I remember Marty asking me gently to stop when the wind became too strong for my kiting ability in the middle of the day, and rather than flying with the experts (as an instructor was doing from another company) while the wind was strong (which would have got right up my nose) he sat for maybe three hours and talked about flying and commented on what was going on with the wind and peoples’ gliders and talked about teaching theory and his negative experiences when he learned to fly planes and what an inspiration that was to him to teach really well. Marty stayed till about 7 that day and I got 5 flights that evening as the wind died – just him and me. Every time I took off, he calmed me down, set me a task, and every time I landed, he began by complimenting me on what I had got right, joining me in my excitement and joy, and then analyzed the flight with me, examining it for things to improve.

At all times, I felt safety was paramount and risk assessment a serious undertaking. The emphasis was always on me being responsible for my own flying, not relying on them, making good decisions, etc.

Many lessons culminated in a trip last Easter when I got to stay with Rob in his RV, and was assigned Kev as my personal minder, instructor, and drinking buddy. While I had to wait a few days for good winds, Kev and I had a blast, and when the wind finally got right, he got me my first high mountain flight and my first ridge soaring experience (both on the same day!). The following day I had what can only be described as a religious experience soaring about the Santa Barbara cliffs for over an hour in bright sunshine, butter smooth winds and a solid, stable glider which I was persuaded to purchase ahead of a rather spicy alternative that I had my eye on (thanks Rob!). Kev was an excellent instructor and facilitated my transition from student to pilot. His easy manner, many flying stories, childishness when it didn’t matter, and moments of utter, grownup seriousness when it did, earned my respect and confidence, things I do not offer easily.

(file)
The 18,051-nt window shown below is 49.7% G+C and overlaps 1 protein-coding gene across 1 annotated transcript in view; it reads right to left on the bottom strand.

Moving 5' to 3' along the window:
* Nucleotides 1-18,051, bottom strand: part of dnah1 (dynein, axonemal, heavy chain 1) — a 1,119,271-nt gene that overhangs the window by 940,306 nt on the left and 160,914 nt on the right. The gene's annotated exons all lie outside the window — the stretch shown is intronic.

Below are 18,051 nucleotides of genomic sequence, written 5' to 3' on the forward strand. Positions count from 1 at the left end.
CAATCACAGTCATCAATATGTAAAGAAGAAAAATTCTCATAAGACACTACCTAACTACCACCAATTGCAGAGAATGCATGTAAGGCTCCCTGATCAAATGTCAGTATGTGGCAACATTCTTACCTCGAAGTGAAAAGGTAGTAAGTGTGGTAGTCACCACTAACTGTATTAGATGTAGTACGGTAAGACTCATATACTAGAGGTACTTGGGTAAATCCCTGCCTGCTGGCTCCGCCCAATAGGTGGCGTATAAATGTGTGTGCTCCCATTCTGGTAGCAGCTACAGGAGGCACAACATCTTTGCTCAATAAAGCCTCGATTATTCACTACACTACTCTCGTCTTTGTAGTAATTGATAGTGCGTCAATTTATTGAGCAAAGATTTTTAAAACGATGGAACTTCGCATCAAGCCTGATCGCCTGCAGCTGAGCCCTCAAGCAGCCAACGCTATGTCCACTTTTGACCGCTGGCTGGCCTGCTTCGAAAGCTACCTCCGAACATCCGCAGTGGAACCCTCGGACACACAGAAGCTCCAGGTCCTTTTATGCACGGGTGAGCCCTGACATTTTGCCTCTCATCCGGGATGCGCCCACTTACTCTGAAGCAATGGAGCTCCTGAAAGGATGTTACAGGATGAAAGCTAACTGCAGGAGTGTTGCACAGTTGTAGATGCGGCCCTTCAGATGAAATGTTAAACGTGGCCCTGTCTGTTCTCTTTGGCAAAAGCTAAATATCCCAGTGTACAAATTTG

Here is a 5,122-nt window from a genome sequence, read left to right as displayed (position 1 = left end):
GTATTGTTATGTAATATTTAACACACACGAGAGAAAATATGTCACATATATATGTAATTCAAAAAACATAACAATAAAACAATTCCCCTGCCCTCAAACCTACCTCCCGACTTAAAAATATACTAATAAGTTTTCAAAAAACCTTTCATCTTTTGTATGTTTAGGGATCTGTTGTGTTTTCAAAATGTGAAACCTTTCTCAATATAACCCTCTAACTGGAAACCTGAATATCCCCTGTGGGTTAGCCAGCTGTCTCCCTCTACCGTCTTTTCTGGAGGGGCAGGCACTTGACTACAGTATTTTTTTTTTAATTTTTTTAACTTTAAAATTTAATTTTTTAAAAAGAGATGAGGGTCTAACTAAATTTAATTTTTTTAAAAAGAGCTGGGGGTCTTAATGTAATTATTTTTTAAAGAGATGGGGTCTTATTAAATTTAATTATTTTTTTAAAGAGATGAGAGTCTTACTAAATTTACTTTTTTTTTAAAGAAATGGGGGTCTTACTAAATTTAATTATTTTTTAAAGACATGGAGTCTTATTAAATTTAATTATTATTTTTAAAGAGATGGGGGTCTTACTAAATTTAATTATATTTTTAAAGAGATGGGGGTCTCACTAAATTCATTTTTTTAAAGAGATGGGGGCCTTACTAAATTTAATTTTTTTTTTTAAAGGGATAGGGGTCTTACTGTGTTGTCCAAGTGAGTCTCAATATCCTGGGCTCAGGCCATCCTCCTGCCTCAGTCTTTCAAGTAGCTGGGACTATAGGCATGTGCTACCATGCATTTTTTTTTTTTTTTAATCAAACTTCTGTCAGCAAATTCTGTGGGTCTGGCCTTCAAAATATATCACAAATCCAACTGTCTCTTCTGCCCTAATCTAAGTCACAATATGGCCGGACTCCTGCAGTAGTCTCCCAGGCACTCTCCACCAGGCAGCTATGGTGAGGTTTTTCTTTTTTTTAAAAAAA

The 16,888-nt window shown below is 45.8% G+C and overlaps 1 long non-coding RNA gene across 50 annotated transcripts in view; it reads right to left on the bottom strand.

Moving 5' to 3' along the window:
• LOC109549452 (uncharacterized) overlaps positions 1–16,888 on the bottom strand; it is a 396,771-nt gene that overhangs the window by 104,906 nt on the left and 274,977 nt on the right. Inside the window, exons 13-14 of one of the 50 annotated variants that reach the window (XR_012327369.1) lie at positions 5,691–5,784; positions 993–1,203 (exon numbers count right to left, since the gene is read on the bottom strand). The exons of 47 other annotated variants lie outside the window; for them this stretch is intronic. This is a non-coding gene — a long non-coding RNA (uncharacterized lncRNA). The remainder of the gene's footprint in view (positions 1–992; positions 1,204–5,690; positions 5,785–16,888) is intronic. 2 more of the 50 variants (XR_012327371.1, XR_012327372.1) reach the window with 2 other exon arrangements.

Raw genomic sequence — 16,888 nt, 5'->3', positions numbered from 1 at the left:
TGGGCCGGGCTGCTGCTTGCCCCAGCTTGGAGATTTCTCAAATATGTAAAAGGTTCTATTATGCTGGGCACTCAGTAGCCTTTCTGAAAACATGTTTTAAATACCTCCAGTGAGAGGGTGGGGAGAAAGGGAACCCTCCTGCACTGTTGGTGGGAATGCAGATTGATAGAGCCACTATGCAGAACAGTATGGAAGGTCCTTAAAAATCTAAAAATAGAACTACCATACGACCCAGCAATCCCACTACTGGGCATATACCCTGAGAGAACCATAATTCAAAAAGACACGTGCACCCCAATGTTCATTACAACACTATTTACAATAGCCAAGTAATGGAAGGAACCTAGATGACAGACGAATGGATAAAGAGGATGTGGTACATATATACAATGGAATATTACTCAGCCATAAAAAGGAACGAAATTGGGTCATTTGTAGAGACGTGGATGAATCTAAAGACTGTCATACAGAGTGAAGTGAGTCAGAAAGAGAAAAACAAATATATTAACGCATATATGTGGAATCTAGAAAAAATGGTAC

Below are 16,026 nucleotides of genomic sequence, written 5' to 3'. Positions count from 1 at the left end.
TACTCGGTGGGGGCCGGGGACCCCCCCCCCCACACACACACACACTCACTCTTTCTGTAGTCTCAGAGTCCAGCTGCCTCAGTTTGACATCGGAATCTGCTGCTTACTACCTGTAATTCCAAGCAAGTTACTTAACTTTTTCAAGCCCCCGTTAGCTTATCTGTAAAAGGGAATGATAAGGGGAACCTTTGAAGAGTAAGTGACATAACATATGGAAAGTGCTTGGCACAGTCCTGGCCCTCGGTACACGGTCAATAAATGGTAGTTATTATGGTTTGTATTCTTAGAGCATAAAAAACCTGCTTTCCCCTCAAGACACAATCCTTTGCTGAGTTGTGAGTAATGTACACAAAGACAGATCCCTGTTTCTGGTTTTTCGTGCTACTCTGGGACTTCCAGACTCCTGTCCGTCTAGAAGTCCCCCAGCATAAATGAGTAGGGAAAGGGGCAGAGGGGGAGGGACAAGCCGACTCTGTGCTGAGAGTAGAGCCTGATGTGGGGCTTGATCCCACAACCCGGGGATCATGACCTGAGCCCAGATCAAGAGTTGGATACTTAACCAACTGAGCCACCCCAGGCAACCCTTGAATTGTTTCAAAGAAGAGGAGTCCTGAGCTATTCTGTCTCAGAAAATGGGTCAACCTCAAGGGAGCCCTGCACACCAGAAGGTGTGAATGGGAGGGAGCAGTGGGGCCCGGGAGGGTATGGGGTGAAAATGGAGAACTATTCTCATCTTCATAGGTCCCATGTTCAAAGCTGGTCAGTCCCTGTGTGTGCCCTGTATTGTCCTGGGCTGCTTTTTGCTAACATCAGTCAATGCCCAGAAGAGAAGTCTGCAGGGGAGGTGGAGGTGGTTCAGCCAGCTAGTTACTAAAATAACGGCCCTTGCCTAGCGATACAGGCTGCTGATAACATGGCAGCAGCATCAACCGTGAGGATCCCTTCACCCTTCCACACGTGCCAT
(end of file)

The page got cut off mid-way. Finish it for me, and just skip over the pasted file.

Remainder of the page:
As someone who respects excellent teaching and knows it when he sees it, I can honestly say that Eagle Paragliding lead in their field of education. And as someone who values his own life EXTREMELY highly, I am pleased to report that these guys can really be trusted.

Returning to Europe, I bided my time until summer, drove my ‘petit camping car’ (that’s French for small RV, apparently) to France and spent 9 days van camping on the summit of the Puy de Dome, an extinct volcano in the Auvergne region of France on which sits the ruins of a pre-Christian temple dedicated to the god Mercury (him of the winged shoes – they didn’t have paragliders in those days!). After waiting for 48 hours for the fog to clear, I spent 5 days flying in all kinds of conditions, learning many new things, gaining experience, having fun and staying safe. It’s not somewhere many Yanks will have flown, and I can’t recommend it because I haven’t flown enough places to compare, but for me it was like going to the moon and coming back safely. That safe, stable glider and all my instruction allowed me to live my dream – thanks Eagle.

Blue skies,

Jonathan Chuter – Jonny Pops : )